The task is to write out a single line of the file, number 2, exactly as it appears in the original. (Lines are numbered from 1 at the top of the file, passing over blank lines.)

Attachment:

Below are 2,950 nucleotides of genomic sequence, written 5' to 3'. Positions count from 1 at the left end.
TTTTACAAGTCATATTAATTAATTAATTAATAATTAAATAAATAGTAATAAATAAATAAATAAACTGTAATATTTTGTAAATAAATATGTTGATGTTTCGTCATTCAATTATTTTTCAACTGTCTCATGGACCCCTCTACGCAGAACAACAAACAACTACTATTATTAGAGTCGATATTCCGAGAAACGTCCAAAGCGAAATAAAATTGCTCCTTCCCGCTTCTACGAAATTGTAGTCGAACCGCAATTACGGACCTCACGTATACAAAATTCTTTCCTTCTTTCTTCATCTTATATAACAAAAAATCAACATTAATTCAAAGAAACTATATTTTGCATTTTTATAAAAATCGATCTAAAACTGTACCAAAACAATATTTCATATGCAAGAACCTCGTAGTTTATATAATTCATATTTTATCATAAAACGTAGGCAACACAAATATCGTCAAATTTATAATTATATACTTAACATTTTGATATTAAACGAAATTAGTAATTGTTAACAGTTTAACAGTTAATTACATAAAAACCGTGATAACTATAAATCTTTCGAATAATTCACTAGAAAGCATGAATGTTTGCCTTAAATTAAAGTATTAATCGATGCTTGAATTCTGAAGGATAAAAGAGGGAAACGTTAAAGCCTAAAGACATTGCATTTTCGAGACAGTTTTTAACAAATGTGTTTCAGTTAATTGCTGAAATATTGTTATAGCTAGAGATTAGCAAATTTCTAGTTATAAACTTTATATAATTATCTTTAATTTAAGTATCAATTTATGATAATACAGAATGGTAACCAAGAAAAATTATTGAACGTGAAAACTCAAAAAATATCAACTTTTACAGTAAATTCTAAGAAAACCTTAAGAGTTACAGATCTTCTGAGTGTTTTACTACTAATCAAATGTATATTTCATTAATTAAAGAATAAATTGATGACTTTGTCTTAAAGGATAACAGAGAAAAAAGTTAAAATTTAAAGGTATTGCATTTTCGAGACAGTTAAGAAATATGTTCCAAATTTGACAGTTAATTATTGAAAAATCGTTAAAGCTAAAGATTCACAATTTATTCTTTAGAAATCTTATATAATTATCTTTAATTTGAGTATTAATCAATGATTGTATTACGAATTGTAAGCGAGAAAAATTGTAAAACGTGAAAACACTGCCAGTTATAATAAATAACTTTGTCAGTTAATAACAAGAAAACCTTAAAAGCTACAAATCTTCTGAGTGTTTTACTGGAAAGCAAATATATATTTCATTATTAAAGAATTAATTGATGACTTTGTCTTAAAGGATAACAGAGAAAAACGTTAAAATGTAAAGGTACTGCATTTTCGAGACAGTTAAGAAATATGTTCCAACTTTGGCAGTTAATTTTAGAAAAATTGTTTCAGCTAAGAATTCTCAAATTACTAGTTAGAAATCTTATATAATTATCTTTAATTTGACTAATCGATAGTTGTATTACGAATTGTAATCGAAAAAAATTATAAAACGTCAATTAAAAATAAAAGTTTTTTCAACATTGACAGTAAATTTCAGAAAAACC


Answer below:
TTTTACAAGTCATATTAATTAATTAATTAATAATTAAATAAATAGTAATAAATAAATAAATAAACTGTAATATTTTGTAAATAAATATGTTGATGTTTCGTCATTCAATTATTTTTCAACTGTCTCATGGACCCCTCTACGCAGAACAACAAACAACTACTATTATTAGAGTCGATATTCCGAGAAACGTCCAAAGCGAAATAAAATTGCTCCTTCCCGCTTCTACGAAATTGTAGTCGAACCGCAATTACGGACCTCACGTATACAAAATTCTTTCCTTCTTTCTTCATCTTATATAACAAAAAATCAACATTAATTCAAAGAAACTATATTTTGCATTTTTATAAAAATCGATCTAAAACTGTACCAAAACAATATTTCATATGCAAGAACCTCGTAGTTTATATAATTCATATTTTATCATAAAACGTAGGCAACACAAATATCGTCAAATTTATAATTATATACTTAACATTTTGATATTAAACGAAATTAGTAATTGTTAACAGTTTAACAGTTAATTACATAAAAACCGTGATAACTATAAATCTTTCGAATAATTCACTAGAAAGCATGAATGTTTGCCTTAAATTAAAGTATTAATCGATGCTTGAATTCTGAAGGATAAAAGAGGGAAACGTTAAAGCCTAAAGACATTGCATTTTCGAGACAGTTTTTAACAAATGTGTTTCAGTTAATTGCTGAAATATTGTTATAGCTAGAGATTAGCAAATTTCTAGTTATAAACTTTATATAATTATCTTTAATTTAAGTATCAATTTATGATAATACAGAATGGTAACCAAGAAAAATTATTGAACGTGAAAACTCAAAAAATATCAACTTTTACAGTAAATTCTAAGAAAACCTTAAGAGTTACAGATCTTCTGAGTGTTTTACTACTAATCAAATGTATATTTCATTAATTAAAGAATAAATTGATGACTTTGTCTTAAAGGATAACAGAGAAAAAAGTTAAAATTTAAAGGTATTGCATTTTCGAGACAGTTAAGAAATATGTTCCAAATTTGACAGTTAATTATTGAAAAATCGTTAAAGCTAAAGATTCACAATTTATTCTTTAGAAATCTTATATAATTATCTTTAATTTGAGTATTAATCAATGATTGTATTACGAATTGTAAGCGAGAAAAATTGTAAAACGTGAAAACACTGCCAGTTATAATAAATAACTTTGTCAGTTAATAACAAGAAAACCTTAAAAGCTACAAATCTTCTGAGTGTTTTACTGGAAAGCAAATATATATTTCATTATTAAAGAATTAATTGATGACTTTGTCTTAAAGGATAACAGAGAAAAACGTTAAAATGTAAAGGTACTGCATTTTCGAGACAGTTAAGAAATATGTTCCAACTTTGGCAGTTAATTTTAGAAAAATTGTTTCAGCTAAGAATTCTCAAATTACTAGTTAGAAATCTTATATAATTATCTTTAATTTGACTAATCGATAGTTGTATTACGAATTGTAATCGAAAAAAATTATAAAACGTCAATTAAAAATAAAAGTTTTTTCAACATTGACAGTAAATTTCAGAAAAACC